The consumption of electronic cigarettes or vapes is an emerging epidemic, especially among the…
Electronic cigarette (e-cigarette) smoking or vaping could open the way for the youth and non-smokers to use alcohol and illegal drugs, warned health experts who described these novel products as anti-health.
They called for the scrapping of a Senate bill aimed at regulating sales and consumption of these products that are being promoted as harmless alternatives to traditional cigarettes.
“Ang nicotine po ay addicting (at) ang mga gumagamit ng vape (ay) hindi po makahinto (Nicotine is addicting and those who use vape cannot stop),” cautioned Dr. Antonio Dans, president of the Asia Pacific Center for Evidence-Based Healthcare, during a news conference on Aug. 31.
“Bakit papalaganapin po natin ang paggamit nito at isasama pa natin ang kabataan...Hindi lang po ito addicting, ito rin po ay daan para maging addict (ang mga kabataan) sa ibang mga illegal drugs (Why do we propagate their use and involve the youth? They are not just addicting. They can also pave the way for them to become addicted to other illegal drugs),” he said at the online event organized by the Philippine College of Physicians (PCP), an association of internal medicine experts.
Dr. Glynna Ong-Cabrera, a pulmonary specialist and chair of the Philippine College of Chest Physicians, added that vape users “had a higher risk of alcohol use and binge drinking compared to non e-cigarette smokers,” citing a 2020 study published in The American Journal of Drug and Alcohol Abuse.
Besides alcohol use, e-cigarette smoking will open the gate to illicit drug use such as cocaine, amphetamine, inhalational drugs, hallucinogens, and ecstasy, added Dans, citing a 2017 study published in The American Journal on Addictions.
“If our government is really against drugs, why are we giving the youth the means to use illegal drugs?” he said.
Junk vape bill
Dans, Cabrera, along with other medical experts, urged the Senate to junk SB 2239 or the Vaporized Nicotine Products Regulation Act that aims to regulate the importation, sale, manufacture, distribution and use of vape and heated tobacco products (HTPs).
Speaking in Filipino, Dans said: Our call is, junk the bill. Do not approve. We already have a lot of problems as we confront the pandemic. Let us not add to our problems.”
SB 2239, sponsored by Senate President Pro Tempore Ralph Recto, lowers the age of access of vaporized nicotine products (VNPs) and HTPs, and eases up the restriction on vape flavors. Its counterpart measure, House Bill (HB) 9007 was passed on third and final reading in the Lower House last May.
Dr. Maricar Limpin, president of the PCP and a pulmonary medicine expert, also told reporters they oppose the proposed measure as it puts back the age of sale and use of novel tobacco products to 18 years old from 21 years, citing Republic Act (RA) 11467, a law that increased the excise tax on alcohol products, e-cigarettes and HTPs.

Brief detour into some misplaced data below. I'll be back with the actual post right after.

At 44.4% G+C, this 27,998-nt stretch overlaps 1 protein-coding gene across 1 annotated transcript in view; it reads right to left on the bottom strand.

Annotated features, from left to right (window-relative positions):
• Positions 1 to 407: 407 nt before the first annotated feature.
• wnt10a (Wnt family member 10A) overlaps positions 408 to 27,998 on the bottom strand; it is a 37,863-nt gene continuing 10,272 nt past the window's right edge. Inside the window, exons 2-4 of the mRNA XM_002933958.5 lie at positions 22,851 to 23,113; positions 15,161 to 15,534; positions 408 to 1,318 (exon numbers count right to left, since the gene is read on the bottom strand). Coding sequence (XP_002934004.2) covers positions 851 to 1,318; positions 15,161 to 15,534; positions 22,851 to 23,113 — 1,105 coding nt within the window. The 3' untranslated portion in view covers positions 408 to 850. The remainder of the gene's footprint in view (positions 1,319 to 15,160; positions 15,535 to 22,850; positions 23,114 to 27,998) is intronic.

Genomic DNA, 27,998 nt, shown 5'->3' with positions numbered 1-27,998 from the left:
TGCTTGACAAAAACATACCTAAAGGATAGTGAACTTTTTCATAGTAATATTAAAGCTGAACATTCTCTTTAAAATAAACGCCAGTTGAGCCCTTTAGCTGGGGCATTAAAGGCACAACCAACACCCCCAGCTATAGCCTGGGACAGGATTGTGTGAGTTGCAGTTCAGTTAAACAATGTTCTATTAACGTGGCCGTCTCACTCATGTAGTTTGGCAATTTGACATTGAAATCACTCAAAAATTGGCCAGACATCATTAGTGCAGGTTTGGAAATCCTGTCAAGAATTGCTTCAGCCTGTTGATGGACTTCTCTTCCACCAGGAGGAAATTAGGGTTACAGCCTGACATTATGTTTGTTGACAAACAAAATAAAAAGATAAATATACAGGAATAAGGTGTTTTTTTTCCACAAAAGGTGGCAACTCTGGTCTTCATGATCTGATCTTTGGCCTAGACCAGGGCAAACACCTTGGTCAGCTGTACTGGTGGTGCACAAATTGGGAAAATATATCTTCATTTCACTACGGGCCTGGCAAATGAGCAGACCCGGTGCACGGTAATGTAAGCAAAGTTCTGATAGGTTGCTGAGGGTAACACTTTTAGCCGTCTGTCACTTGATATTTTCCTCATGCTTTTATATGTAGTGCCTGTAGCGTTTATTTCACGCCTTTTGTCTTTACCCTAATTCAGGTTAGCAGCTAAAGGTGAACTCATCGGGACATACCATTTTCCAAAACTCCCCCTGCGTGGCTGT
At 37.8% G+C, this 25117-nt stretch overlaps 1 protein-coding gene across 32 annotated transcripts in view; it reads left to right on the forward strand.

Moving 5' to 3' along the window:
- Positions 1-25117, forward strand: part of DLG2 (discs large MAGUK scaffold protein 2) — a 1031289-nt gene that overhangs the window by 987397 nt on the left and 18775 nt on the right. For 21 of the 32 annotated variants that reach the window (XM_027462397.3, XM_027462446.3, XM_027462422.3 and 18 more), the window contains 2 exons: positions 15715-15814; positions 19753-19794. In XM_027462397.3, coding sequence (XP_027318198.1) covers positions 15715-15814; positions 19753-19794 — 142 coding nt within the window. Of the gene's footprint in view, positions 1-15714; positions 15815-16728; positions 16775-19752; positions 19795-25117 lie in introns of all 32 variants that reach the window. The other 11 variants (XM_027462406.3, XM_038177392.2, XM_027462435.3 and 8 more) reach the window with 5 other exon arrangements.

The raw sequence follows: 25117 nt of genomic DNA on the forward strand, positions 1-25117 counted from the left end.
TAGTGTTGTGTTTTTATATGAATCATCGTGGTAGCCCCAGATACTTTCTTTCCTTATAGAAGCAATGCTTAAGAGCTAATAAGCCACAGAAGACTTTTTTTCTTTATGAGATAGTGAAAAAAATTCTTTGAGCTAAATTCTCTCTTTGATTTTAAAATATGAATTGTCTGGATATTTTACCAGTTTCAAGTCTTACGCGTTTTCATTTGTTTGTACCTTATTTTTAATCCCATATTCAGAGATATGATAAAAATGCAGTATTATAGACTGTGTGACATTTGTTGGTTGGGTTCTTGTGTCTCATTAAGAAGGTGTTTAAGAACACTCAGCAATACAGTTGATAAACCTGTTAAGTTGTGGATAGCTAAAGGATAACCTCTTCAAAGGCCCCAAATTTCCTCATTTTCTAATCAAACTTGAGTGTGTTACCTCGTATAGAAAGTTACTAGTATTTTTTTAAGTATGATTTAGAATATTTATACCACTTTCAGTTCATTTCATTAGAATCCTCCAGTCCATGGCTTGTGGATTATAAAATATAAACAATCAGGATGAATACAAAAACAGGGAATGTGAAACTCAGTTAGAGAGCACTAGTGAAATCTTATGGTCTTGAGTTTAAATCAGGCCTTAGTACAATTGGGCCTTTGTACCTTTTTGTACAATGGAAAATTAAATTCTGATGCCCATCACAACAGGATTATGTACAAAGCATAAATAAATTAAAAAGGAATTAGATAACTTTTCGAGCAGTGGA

“This had been corrected under RA11467, but now it is being retuned to 18 years of age,” she said.
In an Aug. 24 Senate plenary session, Recto argued that the legal age is 18 years old.
“(For) tobacco products today, the legal age is 18, alcohol is 18...the age of majority is 18…(but) based on the sin tax law, it is 21,” said Recto while being interpellated by Sen. Aquilino ‘Koko’ Pimentel.
As the sponsor of the bill, Recto says that it is the “responsibility of retailers to verify the age of buyers.”
Vape bills are anti-youth, anti-health, and regressive
SB 2239 also removes the ban on all flavorings, making it appealing to the youth, according to Dr. Corry Avancena, head of the Task Force on Anti-Smoking of the Philippine Academy of Pediatric Pulmonologists (PAPP).
“The flavoring is one reason why the youth are getting into vaping. And these flavorings are not without harm,” she said.
These are some of the ingredients present in the e-liquid or e-juice, which are harmful to one’s health, according to Avancena, a pediatric pulmonology expert.
Avancena said a major reason why some try it is because they see people smoking or vaping, and they want to try these many flavors because they think e-cigarettes are safe compared to traditional tobacco smoke.
According to Kristine Latorre-Mendoza, a pediatric neurology expert, young people, especially those from 15 to18 years old, are easily influenced when they see others using vape.
“At the age of 15-18 years, they are very vulnerable because this is the time that their abstract thinking and complex task decision-making are being developed and enhanced,” she said.
“This vape bill is anti-health, anti-youth, anti-poor, and will open (the gate) to illicit drug use, if passed,” Benito Atienza, President of the Philippine Medical Association (PMA), declared at the news conference.
“We say it is a regressive bill because instead of leading us in the right direction, we are being led astray. That is why this bill should be junked,” added Limpin, echoing Atienza’s stand.
Meanwhile, Limpin also expressed opposition to the transfer of the regulation of novel tobacco products from the Food and Drug Administration (FDA) to the Department of Trade and Industry.
“In short, habang kami po ay busy, kami pong nasa health sector... bigla pong naipasa sa Lower House ang House Bill 9007 na mukhang dinisregard po ang position ng health sector dahil lahat ng mga inaayawan namin ay nailagay po doon.
(While we in the health sector were busy, the Lower House suddenly passed HB9007 and it appears that they disregarded our position because all that we opposed are present in the bill),” she said at the forum.
“It also appears that SB 2239 is being rushed and this is happening while we are all (busy) fighting COVID-19,” she added.